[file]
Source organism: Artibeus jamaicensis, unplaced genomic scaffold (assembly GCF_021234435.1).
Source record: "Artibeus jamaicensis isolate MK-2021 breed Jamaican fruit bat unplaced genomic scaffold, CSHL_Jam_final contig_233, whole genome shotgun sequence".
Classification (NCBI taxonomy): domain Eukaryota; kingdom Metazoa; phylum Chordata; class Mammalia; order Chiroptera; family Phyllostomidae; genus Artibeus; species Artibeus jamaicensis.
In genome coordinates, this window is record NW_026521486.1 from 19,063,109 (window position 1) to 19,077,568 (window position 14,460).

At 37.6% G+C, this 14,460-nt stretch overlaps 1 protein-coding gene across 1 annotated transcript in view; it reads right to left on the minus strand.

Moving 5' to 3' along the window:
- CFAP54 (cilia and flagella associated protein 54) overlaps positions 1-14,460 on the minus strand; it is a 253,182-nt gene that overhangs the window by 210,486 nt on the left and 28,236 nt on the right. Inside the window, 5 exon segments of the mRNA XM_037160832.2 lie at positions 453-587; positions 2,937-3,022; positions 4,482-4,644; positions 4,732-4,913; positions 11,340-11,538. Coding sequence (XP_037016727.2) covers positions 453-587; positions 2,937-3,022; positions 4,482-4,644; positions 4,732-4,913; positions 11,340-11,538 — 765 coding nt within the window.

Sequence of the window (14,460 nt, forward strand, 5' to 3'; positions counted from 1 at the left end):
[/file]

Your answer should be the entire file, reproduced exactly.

Source organism: Artibeus jamaicensis, unplaced genomic scaffold (assembly GCF_021234435.1).
Source record: "Artibeus jamaicensis isolate MK-2021 breed Jamaican fruit bat unplaced genomic scaffold, CSHL_Jam_final contig_233, whole genome shotgun sequence".
Classification (NCBI taxonomy): domain Eukaryota; kingdom Metazoa; phylum Chordata; class Mammalia; order Chiroptera; family Phyllostomidae; genus Artibeus; species Artibeus jamaicensis.
In genome coordinates, this window is record NW_026521486.1 from 19,063,109 (window position 1) to 19,077,568 (window position 14,460).

At 37.6% G+C, this 14,460-nt stretch overlaps 1 protein-coding gene across 1 annotated transcript in view; it reads right to left on the minus strand.

Moving 5' to 3' along the window:
- CFAP54 (cilia and flagella associated protein 54) overlaps positions 1-14,460 on the minus strand; it is a 253,182-nt gene that overhangs the window by 210,486 nt on the left and 28,236 nt on the right. Inside the window, 5 exon segments of the mRNA XM_037160832.2 lie at positions 453-587; positions 2,937-3,022; positions 4,482-4,644; positions 4,732-4,913; positions 11,340-11,538. Coding sequence (XP_037016727.2) covers positions 453-587; positions 2,937-3,022; positions 4,482-4,644; positions 4,732-4,913; positions 11,340-11,538 — 765 coding nt within the window.

Sequence of the window (14,460 nt, forward strand, 5' to 3'; positions counted from 1 at the left end):